We would love to hear a Mann Ki Baat on how the project has faced severe backlash from environmentalists since day one, amidst allegations that no environment-impact assessments were conducted before construction began.
Experts across domains have warned that several more disasters like Silkyara are simply waiting to happen, but will the prime minister conduct a serious discussion on how this model of development could impact the lives (and potential deaths) of thousands of people?
Activists have consistently accused the government of deforesting and degrading the ecosystem through largescale hill-cutting and construction, claiming that the spate of natural disasters in the region, such as the 2021 Chamoli flash floods and the 2023 Joshimath land subsidence, can be traced back to the project.
Of course, we are yet to see a single official report on these allegations, or how the project can still be implemented, but in a far more environment-friendly manner. Perhaps the PM could make a start?
Manipur, still burning
Ah yes, the silence on this one has truly been deafening. For seven months now, Manipur has been in the throes of ethnic violence, the likes of which this country has rarely seen. For PM Modi and his home minister Amit Shah, though, this part of India may as well not exist.
The horrifying cycle of violence pitting the state’s majority Hindu Meitei community against the mostly Christian Kuki-Zo tribe — which ‘officially’ began on 3 May with the coming to light of a shocking video showing a tribal woman being paraded naked and molested by a large group of jeering men — shows no signs of letting up, despite hundreds of deaths and untold levels of displacement.
And yet, as Congress MP Jairam Ramesh wrote on X earlier this month, “The Home Minister claims peace has returned but ground realities are to the contrary. And of course, the Prime Minister carries on with his inexplicable silence on Manipur, along with his refusal to meet with Manipuri leaders or visit the state.”
Perhaps we can hear a few pearls of wisdom on what, if anything, the Centre has planned to prevent Manipur from breaking into two, or how to stop diverse militant groups in this historically troubled state from taking the violence to a point of no return?
CAG in a CAG(E)
In early November, a citizens’ initiative called Constitutional Conduct Group comprising several former civil servants wrote an open letter to President Droupadi Murmu, regarding the controversy surrounding the autonomous functioning of the Comptroller and Auditor General of India (CAG), intended to function as a government watchdog.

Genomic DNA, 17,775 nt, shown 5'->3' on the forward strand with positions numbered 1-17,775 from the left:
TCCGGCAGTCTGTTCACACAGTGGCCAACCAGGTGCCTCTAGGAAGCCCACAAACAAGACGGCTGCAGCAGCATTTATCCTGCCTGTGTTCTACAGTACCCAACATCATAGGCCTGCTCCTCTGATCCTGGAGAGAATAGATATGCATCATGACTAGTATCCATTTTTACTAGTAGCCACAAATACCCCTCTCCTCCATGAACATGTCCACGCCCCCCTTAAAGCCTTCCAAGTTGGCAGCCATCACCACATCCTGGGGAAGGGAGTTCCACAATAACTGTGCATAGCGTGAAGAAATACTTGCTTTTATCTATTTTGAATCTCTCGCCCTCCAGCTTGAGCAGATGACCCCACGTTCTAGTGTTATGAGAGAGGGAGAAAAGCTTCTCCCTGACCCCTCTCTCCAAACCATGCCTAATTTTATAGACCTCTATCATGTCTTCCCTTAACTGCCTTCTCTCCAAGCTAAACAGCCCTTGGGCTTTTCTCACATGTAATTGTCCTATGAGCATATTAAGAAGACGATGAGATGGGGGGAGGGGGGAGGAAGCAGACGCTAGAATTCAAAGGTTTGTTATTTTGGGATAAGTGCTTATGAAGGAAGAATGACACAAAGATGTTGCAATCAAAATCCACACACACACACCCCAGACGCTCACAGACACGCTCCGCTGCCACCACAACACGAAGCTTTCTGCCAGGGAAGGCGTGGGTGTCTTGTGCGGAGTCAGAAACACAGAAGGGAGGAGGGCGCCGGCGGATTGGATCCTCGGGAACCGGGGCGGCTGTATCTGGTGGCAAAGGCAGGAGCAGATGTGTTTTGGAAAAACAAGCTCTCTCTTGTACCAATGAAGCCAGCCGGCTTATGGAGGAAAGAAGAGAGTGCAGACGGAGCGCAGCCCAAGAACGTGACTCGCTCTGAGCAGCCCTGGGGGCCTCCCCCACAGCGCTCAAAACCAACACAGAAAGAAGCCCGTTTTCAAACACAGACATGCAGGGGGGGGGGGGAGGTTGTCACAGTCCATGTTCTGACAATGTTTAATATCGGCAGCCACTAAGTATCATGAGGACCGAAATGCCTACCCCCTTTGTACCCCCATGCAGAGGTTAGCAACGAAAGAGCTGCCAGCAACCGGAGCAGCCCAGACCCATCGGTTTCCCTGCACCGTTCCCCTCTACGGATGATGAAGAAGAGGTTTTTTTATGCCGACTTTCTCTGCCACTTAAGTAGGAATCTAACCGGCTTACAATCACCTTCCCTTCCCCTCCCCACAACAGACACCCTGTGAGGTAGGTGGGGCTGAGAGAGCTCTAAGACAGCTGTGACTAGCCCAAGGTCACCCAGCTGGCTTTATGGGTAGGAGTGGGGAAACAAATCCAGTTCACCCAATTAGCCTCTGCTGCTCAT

We’d love to hear from PM Modi why, in the decade that his government has been in power, the total number of CAG reports relating to Union government ministries and departments has come down from 55 in 2015 to 14 in 2020, an astonishing rate of decline.
As the open letter to the President — signed by 86 retired IAS, IPS, IFS, and IFoS officers — stated, “The institution of the CAG does not seem to be discharging its duties with the speed that it is expected to, or that it had in the past. The number of audit reports relating to the Union government’s functioning which have been submitted before Parliament has shown a declining trend…”
As has been widely written about, among the most remarkable of these cases has been the huge cost over-runs on projects of the National Highways Authority of India (NHAI) and other related bodies, and the false records of expenditure under the central government’s flagship health scheme Ayushman Bharat.
Can we get a Mann Ki Baat on the Dwarka Expressway project, for example, where the actual cost incurred was about 14 times the approved amount? Or why, while 88,760 patients died during treatment, 2,14,923 claims were made at a later date for fresh treatment of the same patients under the Ayushman Bharat scheme?
If we’re lucky, the PM may even talk about the way the CAG officers who brought such discrepancies to light were then either transferred to unimportant posts, or sent far away from their existing places of posting.